Don’t Forget to Check Your Boots

$3,500 Needed

Second only to wildfires, the encroachment of invasive, non-native plant species is the greatest major threat to the health of Zion’s ecosystems. It is imperative that Zion mitigate the spread of these unwanted and harmful plants. With your help, the vegetation program seeks to implement preventative practices to reduce the chances of these species gaining a foothold and to couple these with education and outreach to visitors to teach them about the impact of these unwanted plants on park ecology and what they can do to help prevent their spread. 

Little do visitors know that cleaning their footwear helps prevent the spread of unwanted plants in Zion National Park. Most visitors are unaware of the plants in the park that are not native to the area. The Zion Vegetation Program wants to change that. The Zion Vegetation Program plans to install boot scrubbers and informative signage about the spread of non-native species at trailheads and other high-visitor use areas such as visitor centers, bike parking, and parking lots near wilderness areas. These installations will both educate visitors on best practices for mitigation and encourage action to do their part by scrubbing their boots or shoes. This prevents seeds that could be on their footwear from finding their way into the park’s scenic areas.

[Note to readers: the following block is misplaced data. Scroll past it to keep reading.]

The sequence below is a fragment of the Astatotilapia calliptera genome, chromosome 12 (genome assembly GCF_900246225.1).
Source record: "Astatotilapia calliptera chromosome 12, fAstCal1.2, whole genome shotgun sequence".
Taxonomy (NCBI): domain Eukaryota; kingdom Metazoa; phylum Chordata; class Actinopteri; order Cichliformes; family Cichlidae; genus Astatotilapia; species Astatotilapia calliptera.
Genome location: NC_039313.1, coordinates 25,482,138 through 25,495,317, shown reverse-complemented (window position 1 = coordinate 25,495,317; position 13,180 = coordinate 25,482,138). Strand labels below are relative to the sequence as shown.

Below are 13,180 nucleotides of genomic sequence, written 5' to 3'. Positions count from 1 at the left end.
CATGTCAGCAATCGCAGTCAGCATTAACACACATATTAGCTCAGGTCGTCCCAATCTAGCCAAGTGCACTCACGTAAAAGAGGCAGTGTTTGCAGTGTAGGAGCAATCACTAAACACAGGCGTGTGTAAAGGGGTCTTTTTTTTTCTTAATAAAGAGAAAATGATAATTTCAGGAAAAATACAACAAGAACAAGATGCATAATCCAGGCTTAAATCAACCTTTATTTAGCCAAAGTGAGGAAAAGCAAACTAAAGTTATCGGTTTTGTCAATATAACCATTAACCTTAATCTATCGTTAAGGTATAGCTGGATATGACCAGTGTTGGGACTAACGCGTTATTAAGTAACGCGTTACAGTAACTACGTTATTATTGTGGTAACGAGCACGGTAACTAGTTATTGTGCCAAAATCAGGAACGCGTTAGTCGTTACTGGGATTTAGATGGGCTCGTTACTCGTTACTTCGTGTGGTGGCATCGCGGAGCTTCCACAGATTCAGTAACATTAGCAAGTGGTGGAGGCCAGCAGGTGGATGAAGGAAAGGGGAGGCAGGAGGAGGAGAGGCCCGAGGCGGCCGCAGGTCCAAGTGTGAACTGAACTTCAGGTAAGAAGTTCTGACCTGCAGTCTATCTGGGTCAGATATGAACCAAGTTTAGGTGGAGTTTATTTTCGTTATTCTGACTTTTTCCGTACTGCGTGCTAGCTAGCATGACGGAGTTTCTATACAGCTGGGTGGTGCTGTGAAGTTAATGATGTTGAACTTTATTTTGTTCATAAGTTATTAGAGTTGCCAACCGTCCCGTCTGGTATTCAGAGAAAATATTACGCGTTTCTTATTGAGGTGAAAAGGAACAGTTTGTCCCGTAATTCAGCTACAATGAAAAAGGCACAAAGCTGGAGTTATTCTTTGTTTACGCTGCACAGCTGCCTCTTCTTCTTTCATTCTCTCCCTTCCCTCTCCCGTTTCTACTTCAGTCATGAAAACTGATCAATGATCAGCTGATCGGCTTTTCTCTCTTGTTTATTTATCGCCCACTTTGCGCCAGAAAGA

Zion Vegetation Program Manager Rebecca Leiberg hopes visitors will have fun in these prevention efforts and realize it‘s another great way to care for these sensitive landscapes.

“A lot of people think it’s cool to clean their boots,” she said.

With your support vegetation program staff would work with youth corps staff interns and have the resources needed to install boot scrubbers, signage, and to engage visitors in outreach and education making them aware of the importance of vegetation management in the park.

Funding for this project will make visitors aware that their actions can impact park ecology and the intern hired in conjunction with this project will help visitors recognize that even one person’s action of scrubbing his or her footwear can make a difference in preserving the park’s ecosystem. This will further promote a sense of shared stewardship for national parks among visitors. These actions will help develop a mindset to protect park resources.